It was customary for the fetialis to carry in his hand a javelin pointed with steel, or burnt at the end and dipped in blood. This he took to the confines of the enemy's country, and in the presence of at least three persons of adult years, he spoke thus: Forasmuch as the state of the _____ has offended against the Roman People, the Quirites; and forasmuch as the Roman People the Quirites have ordered that there should be war with _____ and the Senate of the Roman People has duly voted that war should be made upon the enemy _____ : I, acting for the Roman People, declare and make actual war upon the enemy!
    Livy, History of Rome, I.32[/I]

    Ὦ ξεῖν’, ἀγγέλλειν Λακεδαιμονίοις ὅτι τῇδε
    κείμεθα, τοῖς κείνων ῥήμασι πειθόμενοι.


    O xein', angellein Lakedaimoniois hoti têde
    keimetha tois keinon rhémasi peithomenoi.

    Stranger, tell the Spartans that we lie here, obedient to their orders.
    Simonides, Epitaph for the 300 Spartans at Thermopylae

    And if we're gonna have Spartan quotes, then it's only fair:

    If to die well is the greatest part of valour,
    fortune granted to this to us above all men.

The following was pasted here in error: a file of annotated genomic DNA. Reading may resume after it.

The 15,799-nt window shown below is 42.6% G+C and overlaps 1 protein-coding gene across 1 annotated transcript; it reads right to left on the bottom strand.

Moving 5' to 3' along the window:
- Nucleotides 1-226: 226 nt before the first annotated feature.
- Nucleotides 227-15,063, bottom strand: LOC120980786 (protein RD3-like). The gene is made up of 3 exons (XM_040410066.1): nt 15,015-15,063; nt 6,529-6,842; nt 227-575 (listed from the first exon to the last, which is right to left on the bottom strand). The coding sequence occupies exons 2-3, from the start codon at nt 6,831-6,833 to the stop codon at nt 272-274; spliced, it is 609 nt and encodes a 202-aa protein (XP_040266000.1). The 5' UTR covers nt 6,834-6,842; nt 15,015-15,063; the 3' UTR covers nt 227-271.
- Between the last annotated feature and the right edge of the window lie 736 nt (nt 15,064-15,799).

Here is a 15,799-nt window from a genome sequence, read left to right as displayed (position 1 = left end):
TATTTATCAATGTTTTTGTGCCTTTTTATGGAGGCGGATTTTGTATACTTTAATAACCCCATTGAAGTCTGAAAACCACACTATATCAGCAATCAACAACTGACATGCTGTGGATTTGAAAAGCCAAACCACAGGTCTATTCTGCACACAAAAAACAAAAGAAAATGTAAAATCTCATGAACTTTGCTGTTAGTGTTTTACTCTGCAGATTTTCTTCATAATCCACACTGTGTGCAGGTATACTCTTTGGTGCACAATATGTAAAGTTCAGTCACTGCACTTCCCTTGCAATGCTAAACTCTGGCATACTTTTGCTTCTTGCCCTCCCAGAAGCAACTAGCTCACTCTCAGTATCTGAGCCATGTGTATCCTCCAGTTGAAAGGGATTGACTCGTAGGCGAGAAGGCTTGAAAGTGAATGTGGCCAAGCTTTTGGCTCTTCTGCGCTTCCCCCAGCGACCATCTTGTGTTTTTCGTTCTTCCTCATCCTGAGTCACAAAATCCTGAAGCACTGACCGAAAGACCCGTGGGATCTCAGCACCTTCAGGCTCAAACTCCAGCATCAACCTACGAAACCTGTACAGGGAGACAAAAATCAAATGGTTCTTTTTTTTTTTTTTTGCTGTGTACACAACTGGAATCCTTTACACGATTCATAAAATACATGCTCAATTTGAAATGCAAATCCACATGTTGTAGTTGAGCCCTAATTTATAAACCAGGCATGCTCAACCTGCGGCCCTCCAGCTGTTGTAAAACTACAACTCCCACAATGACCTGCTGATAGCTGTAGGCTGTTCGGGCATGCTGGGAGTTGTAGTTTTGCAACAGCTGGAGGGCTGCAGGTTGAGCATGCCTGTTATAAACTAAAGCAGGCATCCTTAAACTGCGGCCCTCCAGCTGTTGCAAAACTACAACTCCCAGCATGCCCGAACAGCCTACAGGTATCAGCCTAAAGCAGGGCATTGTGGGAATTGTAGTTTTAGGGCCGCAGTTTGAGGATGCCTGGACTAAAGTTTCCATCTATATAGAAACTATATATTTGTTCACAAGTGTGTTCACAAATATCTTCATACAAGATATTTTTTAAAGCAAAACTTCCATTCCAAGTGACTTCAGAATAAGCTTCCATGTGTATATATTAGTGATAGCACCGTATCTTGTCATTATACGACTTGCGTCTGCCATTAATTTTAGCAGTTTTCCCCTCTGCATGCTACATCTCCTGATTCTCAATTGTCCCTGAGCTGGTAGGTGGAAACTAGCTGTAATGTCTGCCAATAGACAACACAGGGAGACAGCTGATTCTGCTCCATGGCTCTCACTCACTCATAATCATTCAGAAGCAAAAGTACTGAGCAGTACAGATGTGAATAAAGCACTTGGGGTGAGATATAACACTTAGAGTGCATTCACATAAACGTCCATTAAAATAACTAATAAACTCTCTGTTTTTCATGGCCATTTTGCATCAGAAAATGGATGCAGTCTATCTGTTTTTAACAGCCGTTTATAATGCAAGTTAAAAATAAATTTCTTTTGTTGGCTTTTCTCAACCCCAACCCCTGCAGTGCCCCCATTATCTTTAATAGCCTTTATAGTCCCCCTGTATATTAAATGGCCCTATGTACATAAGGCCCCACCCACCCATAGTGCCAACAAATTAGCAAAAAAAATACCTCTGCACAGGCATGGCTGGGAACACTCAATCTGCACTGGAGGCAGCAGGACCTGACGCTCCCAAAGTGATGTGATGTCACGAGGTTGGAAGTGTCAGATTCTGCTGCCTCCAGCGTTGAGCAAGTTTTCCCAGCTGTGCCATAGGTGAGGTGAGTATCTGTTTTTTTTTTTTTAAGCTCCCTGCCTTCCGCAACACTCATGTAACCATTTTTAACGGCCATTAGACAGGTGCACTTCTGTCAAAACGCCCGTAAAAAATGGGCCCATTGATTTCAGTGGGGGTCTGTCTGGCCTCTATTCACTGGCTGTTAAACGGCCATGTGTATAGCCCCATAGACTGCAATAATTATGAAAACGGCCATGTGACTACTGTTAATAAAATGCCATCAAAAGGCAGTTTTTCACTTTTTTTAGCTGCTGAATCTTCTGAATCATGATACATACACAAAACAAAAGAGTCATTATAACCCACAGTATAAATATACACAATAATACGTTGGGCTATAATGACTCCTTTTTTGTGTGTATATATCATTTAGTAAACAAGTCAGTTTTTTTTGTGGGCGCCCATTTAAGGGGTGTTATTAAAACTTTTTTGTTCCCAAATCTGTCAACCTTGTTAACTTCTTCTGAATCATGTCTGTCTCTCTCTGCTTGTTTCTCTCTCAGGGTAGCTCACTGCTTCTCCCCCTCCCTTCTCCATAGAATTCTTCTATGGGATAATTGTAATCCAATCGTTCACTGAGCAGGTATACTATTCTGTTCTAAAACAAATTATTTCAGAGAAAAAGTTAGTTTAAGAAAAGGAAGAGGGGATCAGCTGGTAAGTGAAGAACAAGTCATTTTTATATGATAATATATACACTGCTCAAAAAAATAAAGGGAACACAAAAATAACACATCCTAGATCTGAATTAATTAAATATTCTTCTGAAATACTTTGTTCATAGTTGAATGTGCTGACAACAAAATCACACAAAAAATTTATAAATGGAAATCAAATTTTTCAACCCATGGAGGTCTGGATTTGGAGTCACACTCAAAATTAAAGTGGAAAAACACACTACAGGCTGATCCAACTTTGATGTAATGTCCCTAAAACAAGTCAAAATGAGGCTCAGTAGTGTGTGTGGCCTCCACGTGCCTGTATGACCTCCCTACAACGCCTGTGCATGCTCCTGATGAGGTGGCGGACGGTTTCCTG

For in our eagerness to clothe Greece in liberty,
    we lie in unaging good repute.
    Simonides, Epigram for the Athenians at Plataea (trans. Hammond)

    The valour of these men shall beget glory for ever undiminished,
    so long as the gods allot rewards for courage,
    for on foot and on their swift-moving ships they kept
    all Greece from seeing the dawn of slavery.
    Simonides, Epigram for the Victory at Salamis (trans. Hammond)

    As the struggle went on indecisively, the Athenian soldiers revealed the fear in their hearts by the swaying of their bodies; it was a time of agony for them, for escape or destruction seemed every moment just at hand.
    Thucydides, the break-out attempt at Syracuse

    I would very much rather stand three times in the front of battle than bear one child.
    Medea, Euripides (trans. Goldhill)
    Last edited by oudysseos; 03-11-2009 at 18:03.
    οἵη περ φύλλων γενεὴ τοίη δὲ καὶ ἀνδρῶν.
    Even as are the generations of leaves, such are the lives of men.
    Glaucus, son of Hippolochus, Illiad, 6.146